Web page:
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Nigel Evans, CPS, police... PDF Print E-mail
Friday, 11 April 2014
The worst moment during the investigation into the crimes that never happened - for which I was eventually both convicted and acquitted - came 14 years ago when it dawned on me that the police didn't want to find the truth. They simply wanted to convict me.

Naive? Yes, incredibly, considering I was 56 and cynical.

But I really believed, beforehand, police were neither for you nor against you. Simply objective. Looking, on behalf of society, for the truth.

No. And understandably. That takes decency, honesty, integrity, intelligence and morality.

But the average policeman simply doesn't have the time or inclination for something that complicated. If there's a murder, they need to find the killer. And when they suspect someone, they need to find evidence he or she did it. End of story.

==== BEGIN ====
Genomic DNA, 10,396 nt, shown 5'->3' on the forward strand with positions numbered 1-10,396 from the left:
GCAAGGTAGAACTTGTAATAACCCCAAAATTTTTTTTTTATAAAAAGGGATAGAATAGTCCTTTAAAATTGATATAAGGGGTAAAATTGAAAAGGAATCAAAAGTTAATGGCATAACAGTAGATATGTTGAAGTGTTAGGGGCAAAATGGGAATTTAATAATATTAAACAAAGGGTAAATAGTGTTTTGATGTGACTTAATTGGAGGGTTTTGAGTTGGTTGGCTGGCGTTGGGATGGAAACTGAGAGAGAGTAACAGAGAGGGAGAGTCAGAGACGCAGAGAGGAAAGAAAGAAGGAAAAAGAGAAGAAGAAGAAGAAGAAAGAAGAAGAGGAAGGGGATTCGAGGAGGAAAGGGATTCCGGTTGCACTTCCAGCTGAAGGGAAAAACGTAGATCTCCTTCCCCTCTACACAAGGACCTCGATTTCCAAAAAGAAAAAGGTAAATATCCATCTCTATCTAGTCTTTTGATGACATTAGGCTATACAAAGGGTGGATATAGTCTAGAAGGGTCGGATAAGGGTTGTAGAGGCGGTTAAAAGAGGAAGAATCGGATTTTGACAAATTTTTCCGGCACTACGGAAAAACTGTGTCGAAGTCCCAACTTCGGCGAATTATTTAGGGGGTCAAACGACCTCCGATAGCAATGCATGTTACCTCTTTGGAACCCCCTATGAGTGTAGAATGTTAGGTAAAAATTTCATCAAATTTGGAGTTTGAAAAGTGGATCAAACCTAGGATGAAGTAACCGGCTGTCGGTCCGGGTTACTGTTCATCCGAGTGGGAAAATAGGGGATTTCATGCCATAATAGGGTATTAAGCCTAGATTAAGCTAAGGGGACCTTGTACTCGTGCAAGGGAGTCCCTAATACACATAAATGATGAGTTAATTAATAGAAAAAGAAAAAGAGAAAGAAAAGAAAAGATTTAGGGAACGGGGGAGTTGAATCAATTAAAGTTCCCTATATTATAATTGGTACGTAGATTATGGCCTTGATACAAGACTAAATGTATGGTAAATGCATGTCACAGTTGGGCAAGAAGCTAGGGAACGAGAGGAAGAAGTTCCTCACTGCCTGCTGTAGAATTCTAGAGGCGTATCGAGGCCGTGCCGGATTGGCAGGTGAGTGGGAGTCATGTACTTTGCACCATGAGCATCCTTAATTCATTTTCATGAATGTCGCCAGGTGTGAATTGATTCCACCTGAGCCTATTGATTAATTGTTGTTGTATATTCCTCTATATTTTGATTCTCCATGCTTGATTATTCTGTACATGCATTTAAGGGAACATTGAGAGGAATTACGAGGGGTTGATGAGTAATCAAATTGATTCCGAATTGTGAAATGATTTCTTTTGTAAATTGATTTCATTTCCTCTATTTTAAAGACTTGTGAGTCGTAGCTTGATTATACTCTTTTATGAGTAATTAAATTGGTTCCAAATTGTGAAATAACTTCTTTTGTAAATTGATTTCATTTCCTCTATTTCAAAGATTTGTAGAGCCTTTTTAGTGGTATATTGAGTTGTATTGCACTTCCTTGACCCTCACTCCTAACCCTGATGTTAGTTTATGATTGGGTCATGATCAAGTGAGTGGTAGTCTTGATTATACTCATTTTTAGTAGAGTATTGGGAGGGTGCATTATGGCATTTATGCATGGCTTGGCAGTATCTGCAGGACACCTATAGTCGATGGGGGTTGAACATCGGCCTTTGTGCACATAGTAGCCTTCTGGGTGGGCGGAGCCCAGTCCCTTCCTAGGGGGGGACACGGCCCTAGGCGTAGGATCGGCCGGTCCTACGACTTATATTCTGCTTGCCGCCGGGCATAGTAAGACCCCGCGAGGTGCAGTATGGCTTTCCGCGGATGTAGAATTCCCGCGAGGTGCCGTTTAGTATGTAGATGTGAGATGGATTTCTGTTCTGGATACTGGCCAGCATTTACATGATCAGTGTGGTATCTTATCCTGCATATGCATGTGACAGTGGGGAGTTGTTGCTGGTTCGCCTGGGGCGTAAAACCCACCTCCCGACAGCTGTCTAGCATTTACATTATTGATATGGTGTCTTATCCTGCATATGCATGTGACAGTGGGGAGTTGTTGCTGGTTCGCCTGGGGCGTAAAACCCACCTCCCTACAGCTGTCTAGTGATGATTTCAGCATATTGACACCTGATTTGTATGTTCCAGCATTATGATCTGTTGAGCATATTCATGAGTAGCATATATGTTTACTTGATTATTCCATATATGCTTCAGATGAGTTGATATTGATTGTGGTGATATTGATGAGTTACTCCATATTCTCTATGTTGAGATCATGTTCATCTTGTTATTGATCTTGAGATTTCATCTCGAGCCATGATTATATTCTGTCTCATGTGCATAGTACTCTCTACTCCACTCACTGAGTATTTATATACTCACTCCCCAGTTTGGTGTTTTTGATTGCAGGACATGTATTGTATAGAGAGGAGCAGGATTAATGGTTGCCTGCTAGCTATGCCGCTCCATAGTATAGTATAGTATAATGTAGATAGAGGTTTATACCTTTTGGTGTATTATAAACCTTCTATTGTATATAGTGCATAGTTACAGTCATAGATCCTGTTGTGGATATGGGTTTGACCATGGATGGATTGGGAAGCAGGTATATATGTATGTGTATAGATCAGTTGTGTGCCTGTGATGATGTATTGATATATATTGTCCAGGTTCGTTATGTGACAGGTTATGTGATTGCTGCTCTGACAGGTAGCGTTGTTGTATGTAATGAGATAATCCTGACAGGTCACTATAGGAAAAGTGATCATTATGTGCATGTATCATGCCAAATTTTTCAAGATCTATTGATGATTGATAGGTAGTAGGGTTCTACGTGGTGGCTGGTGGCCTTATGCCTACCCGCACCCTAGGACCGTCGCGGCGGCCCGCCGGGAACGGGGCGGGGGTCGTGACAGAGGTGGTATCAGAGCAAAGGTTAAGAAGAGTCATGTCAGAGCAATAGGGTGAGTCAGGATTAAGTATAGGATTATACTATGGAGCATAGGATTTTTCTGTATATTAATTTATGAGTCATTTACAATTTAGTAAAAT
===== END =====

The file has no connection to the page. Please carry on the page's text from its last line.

Ditto all crimes. Screw "benefit of the doubt". Budgets are set on targets. It's not our job to find alternative suspects or doubt about crimes. When we're told there's a crime, find the proof. End of story.

I assumed - if I didn't do something, there could be no evidence that I did. And there wasn't.

Under those circumstances, police have several options. They can invent or create evidence. They can drop the case. Or they can take it to the CPS and then to court.

Thanks to the media (which loves a good story) pretend evidence can be manufactured without breaking the law. And courts now accept that (one person's word against another's - similar fact evidence etc).

But, apart from the unfairness, media and public are fickle. They can turn against the catchy headline and it becomes a better story - police and CPS corruption, laziness, inefficiency.

If police and CPS seriously want to revive public respect, they must stop these witch hunts and remember

Their job is to find the truth. Not to get convictions.

 
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